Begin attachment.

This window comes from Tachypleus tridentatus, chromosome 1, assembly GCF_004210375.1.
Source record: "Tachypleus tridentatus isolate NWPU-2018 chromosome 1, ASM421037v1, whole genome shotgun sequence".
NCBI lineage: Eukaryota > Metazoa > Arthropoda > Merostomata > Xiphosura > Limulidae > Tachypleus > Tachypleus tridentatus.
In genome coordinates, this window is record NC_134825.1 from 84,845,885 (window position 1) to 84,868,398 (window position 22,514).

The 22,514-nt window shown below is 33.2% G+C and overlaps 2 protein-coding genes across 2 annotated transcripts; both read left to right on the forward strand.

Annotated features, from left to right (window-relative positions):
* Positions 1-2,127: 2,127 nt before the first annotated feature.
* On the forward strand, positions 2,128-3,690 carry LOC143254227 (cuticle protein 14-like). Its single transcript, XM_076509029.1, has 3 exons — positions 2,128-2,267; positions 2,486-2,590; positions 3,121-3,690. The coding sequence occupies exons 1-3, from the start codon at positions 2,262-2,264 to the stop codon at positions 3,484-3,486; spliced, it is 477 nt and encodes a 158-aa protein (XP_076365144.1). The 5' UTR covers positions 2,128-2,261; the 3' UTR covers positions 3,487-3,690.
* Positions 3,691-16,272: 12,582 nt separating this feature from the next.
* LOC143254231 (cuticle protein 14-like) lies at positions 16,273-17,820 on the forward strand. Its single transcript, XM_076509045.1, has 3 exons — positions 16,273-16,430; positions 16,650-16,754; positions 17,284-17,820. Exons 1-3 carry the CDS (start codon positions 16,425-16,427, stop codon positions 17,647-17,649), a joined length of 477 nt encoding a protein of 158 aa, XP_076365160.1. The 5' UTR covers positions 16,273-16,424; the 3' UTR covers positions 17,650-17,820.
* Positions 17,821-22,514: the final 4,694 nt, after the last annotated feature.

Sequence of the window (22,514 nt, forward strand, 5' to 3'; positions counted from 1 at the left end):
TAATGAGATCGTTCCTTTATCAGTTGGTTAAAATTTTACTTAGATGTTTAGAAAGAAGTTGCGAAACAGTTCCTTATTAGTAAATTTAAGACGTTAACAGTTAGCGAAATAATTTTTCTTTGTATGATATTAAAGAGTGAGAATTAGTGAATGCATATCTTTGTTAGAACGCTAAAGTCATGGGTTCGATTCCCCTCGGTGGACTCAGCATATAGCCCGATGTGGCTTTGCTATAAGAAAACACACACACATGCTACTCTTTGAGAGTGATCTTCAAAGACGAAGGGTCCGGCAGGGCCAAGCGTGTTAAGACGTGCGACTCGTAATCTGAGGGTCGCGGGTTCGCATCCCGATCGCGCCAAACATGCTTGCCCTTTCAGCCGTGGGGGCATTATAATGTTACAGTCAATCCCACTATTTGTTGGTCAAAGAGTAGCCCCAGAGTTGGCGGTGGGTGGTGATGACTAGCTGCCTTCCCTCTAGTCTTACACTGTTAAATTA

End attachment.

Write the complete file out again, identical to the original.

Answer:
This window comes from Tachypleus tridentatus, chromosome 1, assembly GCF_004210375.1.
Source record: "Tachypleus tridentatus isolate NWPU-2018 chromosome 1, ASM421037v1, whole genome shotgun sequence".
NCBI lineage: Eukaryota > Metazoa > Arthropoda > Merostomata > Xiphosura > Limulidae > Tachypleus > Tachypleus tridentatus.
In genome coordinates, this window is record NC_134825.1 from 84,845,885 (window position 1) to 84,868,398 (window position 22,514).

The 22,514-nt window shown below is 33.2% G+C and overlaps 2 protein-coding genes across 2 annotated transcripts; both read left to right on the forward strand.

Annotated features, from left to right (window-relative positions):
* Positions 1-2,127: 2,127 nt before the first annotated feature.
* On the forward strand, positions 2,128-3,690 carry LOC143254227 (cuticle protein 14-like). Its single transcript, XM_076509029.1, has 3 exons — positions 2,128-2,267; positions 2,486-2,590; positions 3,121-3,690. The coding sequence occupies exons 1-3, from the start codon at positions 2,262-2,264 to the stop codon at positions 3,484-3,486; spliced, it is 477 nt and encodes a 158-aa protein (XP_076365144.1). The 5' UTR covers positions 2,128-2,261; the 3' UTR covers positions 3,487-3,690.
* Positions 3,691-16,272: 12,582 nt separating this feature from the next.
* LOC143254231 (cuticle protein 14-like) lies at positions 16,273-17,820 on the forward strand. Its single transcript, XM_076509045.1, has 3 exons — positions 16,273-16,430; positions 16,650-16,754; positions 17,284-17,820. Exons 1-3 carry the CDS (start codon positions 16,425-16,427, stop codon positions 17,647-17,649), a joined length of 477 nt encoding a protein of 158 aa, XP_076365160.1. The 5' UTR covers positions 16,273-16,424; the 3' UTR covers positions 17,650-17,820.
* Positions 17,821-22,514: the final 4,694 nt, after the last annotated feature.

Sequence of the window (22,514 nt, forward strand, 5' to 3'; positions counted from 1 at the left end):
TAATGAGATCGTTCCTTTATCAGTTGGTTAAAATTTTACTTAGATGTTTAGAAAGAAGTTGCGAAACAGTTCCTTATTAGTAAATTTAAGACGTTAACAGTTAGCGAAATAATTTTTCTTTGTATGATATTAAAGAGTGAGAATTAGTGAATGCATATCTTTGTTAGAACGCTAAAGTCATGGGTTCGATTCCCCTCGGTGGACTCAGCATATAGCCCGATGTGGCTTTGCTATAAGAAAACACACACACATGCTACTCTTTGAGAGTGATCTTCAAAGACGAAGGGTCCGGCAGGGCCAAGCGTGTTAAGACGTGCGACTCGTAATCTGAGGGTCGCGGGTTCGCATCCCGATCGCGCCAAACATGCTTGCCCTTTCAGCCGTGGGGGCATTATAATGTTACAGTCAATCCCACTATTTGTTGGTCAAAGAGTAGCCCCAGAGTTGGCGGTGGGTGGTGATGACTAGCTGCCTTCCCTCTAGTCTTACACTGTTAAATTA